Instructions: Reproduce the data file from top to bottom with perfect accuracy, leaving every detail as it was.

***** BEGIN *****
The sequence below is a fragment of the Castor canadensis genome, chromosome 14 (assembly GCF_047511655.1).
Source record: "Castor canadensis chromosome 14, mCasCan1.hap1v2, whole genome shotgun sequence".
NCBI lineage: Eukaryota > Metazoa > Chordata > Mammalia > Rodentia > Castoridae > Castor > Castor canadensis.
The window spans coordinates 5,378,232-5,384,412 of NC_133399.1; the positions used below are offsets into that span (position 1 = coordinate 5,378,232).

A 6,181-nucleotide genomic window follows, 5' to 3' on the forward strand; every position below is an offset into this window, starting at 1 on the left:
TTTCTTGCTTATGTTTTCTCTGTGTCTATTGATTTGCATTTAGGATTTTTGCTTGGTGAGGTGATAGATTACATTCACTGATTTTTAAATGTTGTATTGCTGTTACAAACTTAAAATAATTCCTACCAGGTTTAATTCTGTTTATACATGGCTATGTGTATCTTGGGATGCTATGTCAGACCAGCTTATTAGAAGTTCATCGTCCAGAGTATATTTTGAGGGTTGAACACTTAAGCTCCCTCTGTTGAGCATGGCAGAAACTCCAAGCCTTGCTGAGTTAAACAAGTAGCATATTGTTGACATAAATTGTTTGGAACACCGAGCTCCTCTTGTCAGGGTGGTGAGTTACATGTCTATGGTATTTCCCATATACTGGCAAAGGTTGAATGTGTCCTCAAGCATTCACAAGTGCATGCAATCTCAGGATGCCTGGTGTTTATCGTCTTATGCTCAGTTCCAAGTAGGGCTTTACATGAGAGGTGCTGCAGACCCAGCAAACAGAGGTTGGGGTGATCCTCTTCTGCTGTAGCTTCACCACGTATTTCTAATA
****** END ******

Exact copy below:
The sequence below is a fragment of the Castor canadensis genome, chromosome 14 (assembly GCF_047511655.1).
Source record: "Castor canadensis chromosome 14, mCasCan1.hap1v2, whole genome shotgun sequence".
NCBI lineage: Eukaryota > Metazoa > Chordata > Mammalia > Rodentia > Castoridae > Castor > Castor canadensis.
The window spans coordinates 5,378,232-5,384,412 of NC_133399.1; the positions used below are offsets into that span (position 1 = coordinate 5,378,232).

A 6,181-nucleotide genomic window follows, 5' to 3' on the forward strand; every position below is an offset into this window, starting at 1 on the left:
TTTCTTGCTTATGTTTTCTCTGTGTCTATTGATTTGCATTTAGGATTTTTGCTTGGTGAGGTGATAGATTACATTCACTGATTTTTAAATGTTGTATTGCTGTTACAAACTTAAAATAATTCCTACCAGGTTTAATTCTGTTTATACATGGCTATGTGTATCTTGGGATGCTATGTCAGACCAGCTTATTAGAAGTTCATCGTCCAGAGTATATTTTGAGGGTTGAACACTTAAGCTCCCTCTGTTGAGCATGGCAGAAACTCCAAGCCTTGCTGAGTTAAACAAGTAGCATATTGTTGACATAAATTGTTTGGAACACCGAGCTCCTCTTGTCAGGGTGGTGAGTTACATGTCTATGGTATTTCCCATATACTGGCAAAGGTTGAATGTGTCCTCAAGCATTCACAAGTGCATGCAATCTCAGGATGCCTGGTGTTTATCGTCTTATGCTCAGTTCCAAGTAGGGCTTTACATGAGAGGTGCTGCAGACCCAGCAAACAGAGGTTGGGGTGATCCTCTTCTGCTGTAGCTTCACCACGTATTTCTAATA